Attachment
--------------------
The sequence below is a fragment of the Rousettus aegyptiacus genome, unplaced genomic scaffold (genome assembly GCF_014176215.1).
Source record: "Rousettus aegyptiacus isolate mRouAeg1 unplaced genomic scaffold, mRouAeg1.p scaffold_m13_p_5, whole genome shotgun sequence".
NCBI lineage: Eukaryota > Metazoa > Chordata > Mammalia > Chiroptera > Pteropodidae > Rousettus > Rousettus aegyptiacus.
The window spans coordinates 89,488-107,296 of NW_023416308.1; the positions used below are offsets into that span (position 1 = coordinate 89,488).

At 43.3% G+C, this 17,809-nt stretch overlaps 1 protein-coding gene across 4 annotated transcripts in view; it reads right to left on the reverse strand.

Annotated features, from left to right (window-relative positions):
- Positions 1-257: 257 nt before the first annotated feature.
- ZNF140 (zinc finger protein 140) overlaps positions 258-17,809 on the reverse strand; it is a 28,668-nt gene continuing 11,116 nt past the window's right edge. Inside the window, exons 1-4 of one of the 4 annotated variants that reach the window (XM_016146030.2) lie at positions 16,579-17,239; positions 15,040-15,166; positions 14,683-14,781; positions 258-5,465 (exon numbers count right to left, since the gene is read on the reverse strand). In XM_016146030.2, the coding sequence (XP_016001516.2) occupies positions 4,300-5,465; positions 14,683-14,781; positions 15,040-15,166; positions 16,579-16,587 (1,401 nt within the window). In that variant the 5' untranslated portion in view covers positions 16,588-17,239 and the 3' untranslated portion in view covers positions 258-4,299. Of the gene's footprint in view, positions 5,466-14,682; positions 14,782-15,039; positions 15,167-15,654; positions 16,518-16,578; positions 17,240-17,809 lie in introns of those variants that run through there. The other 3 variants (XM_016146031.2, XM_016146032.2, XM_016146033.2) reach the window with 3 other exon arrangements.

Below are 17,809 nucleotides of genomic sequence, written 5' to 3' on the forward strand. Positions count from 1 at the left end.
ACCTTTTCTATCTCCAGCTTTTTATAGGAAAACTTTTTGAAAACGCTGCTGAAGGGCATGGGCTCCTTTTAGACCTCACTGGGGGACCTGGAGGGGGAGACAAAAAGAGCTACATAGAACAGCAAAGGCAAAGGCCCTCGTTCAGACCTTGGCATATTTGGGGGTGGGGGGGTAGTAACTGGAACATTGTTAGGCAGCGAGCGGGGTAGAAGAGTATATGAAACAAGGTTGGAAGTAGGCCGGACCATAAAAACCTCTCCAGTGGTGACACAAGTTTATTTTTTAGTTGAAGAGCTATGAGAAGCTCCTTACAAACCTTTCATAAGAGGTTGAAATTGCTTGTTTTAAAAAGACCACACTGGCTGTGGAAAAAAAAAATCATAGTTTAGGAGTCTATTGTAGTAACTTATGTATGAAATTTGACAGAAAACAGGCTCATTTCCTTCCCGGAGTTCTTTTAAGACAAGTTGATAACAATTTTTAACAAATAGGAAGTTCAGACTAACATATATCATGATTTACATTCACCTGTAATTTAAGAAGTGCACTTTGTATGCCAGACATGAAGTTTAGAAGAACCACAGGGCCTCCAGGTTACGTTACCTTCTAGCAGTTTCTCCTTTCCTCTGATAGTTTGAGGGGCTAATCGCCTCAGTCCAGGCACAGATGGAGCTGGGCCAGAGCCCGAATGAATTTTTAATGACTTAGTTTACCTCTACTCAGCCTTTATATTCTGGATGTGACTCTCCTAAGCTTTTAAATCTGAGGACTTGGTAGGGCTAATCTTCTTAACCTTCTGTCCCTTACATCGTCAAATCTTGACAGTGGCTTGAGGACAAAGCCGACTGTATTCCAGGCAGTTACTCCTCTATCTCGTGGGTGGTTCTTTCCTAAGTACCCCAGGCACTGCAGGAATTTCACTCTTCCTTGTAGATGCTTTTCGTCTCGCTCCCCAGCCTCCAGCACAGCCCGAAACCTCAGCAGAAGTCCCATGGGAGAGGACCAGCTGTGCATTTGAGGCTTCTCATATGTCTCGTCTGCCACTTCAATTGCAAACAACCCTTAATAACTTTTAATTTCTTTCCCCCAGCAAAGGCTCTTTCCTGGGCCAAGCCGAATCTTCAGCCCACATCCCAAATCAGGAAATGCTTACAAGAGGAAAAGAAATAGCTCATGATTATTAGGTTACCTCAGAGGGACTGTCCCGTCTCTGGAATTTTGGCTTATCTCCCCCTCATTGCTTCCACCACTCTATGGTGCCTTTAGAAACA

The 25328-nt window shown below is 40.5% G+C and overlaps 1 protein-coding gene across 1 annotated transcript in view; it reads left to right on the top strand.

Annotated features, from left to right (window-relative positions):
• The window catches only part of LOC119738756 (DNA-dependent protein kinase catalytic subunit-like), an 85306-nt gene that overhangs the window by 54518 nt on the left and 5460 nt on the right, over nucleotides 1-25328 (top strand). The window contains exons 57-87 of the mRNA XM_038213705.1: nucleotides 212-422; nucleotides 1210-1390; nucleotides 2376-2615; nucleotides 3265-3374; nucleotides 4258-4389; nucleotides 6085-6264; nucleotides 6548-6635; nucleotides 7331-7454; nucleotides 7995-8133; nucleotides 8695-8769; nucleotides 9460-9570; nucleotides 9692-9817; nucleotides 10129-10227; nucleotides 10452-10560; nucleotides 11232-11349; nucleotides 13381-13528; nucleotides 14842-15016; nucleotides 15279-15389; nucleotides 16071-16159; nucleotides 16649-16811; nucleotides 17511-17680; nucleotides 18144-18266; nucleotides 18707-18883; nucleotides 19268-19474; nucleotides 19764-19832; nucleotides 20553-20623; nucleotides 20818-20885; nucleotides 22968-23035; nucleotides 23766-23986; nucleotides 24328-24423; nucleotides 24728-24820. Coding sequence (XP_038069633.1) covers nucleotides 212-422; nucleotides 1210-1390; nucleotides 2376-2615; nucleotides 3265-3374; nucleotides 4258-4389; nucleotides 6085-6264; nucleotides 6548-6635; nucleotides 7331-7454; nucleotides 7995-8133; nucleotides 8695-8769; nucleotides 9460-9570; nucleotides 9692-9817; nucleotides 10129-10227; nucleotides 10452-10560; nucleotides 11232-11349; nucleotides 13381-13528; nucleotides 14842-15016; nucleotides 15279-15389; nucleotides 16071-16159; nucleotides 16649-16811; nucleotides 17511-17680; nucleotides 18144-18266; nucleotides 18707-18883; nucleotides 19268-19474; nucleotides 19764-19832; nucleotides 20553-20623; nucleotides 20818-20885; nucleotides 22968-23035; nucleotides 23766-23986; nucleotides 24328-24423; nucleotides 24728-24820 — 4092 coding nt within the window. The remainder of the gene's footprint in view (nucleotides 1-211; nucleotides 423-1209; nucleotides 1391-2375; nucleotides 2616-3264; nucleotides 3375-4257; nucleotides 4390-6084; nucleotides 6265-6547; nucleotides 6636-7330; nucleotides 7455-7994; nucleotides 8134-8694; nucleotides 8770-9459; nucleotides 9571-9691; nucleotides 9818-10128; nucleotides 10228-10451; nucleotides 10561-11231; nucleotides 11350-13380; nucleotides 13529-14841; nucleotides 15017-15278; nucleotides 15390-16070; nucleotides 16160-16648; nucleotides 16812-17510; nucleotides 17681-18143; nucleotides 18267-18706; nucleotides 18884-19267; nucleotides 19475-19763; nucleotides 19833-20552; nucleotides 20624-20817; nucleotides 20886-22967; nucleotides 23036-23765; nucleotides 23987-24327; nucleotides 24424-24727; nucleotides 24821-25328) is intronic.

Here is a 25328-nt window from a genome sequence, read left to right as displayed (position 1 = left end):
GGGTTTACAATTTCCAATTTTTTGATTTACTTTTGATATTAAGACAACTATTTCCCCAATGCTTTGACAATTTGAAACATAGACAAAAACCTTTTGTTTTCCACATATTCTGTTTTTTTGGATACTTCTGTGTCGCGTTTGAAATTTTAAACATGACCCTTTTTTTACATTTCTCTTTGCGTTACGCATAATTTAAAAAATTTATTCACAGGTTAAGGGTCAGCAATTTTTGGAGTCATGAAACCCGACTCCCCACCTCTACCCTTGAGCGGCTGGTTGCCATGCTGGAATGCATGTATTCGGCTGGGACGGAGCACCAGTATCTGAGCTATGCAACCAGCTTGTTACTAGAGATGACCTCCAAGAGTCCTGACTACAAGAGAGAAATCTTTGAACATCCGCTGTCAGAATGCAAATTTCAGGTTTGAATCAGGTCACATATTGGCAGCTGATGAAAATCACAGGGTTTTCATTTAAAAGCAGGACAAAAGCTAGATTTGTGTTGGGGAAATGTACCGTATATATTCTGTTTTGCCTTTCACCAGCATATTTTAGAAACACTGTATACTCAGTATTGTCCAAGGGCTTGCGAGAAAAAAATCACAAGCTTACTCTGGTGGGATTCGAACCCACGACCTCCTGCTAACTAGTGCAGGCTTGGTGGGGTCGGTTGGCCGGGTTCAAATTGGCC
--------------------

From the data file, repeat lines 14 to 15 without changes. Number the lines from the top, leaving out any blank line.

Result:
Here is a 25328-nt window from a genome sequence, read left to right as displayed (position 1 = left end):
GGGTTTACAATTTCCAATTTTTTGATTTACTTTTGATATTAAGACAACTATTTCCCCAATGCTTTGACAATTTGAAACATAGACAAAAACCTTTTGTTTTCCACATATTCTGTTTTTTTGGATACTTCTGTGTCGCGTTTGAAATTTTAAACATGACCCTTTTTTTACATTTCTCTTTGCGTTACGCATAATTTAAAAAATTTATTCACAGGTTAAGGGTCAGCAATTTTTGGAGTCATGAAACCCGACTCCCCACCTCTACCCTTGAGCGGCTGGTTGCCATGCTGGAATGCATGTATTCGGCTGGGACGGAGCACCAGTATCTGAGCTATGCAACCAGCTTGTTACTAGAGATGACCTCCAAGAGTCCTGACTACAAGAGAGAAATCTTTGAACATCCGCTGTCAGAATGCAAATTTCAGGTTTGAATCAGGTCACATATTGGCAGCTGATGAAAATCACAGGGTTTTCATTTAAAAGCAGGACAAAAGCTAGATTTGTGTTGGGGAAATGTACCGTATATATTCTGTTTTGCCTTTCACCAGCATATTTTAGAAACACTGTATACTCAGTATTGTCCAAGGGCTTGCGAGAAAAAAATCACAAGCTTACTCTGGTGGGATTCGAACCCACGACCTCCTGCTAACTAGTGCAGGCTTGGTGGGGTCGGTTGGCCGGGTTCAAATTGGCC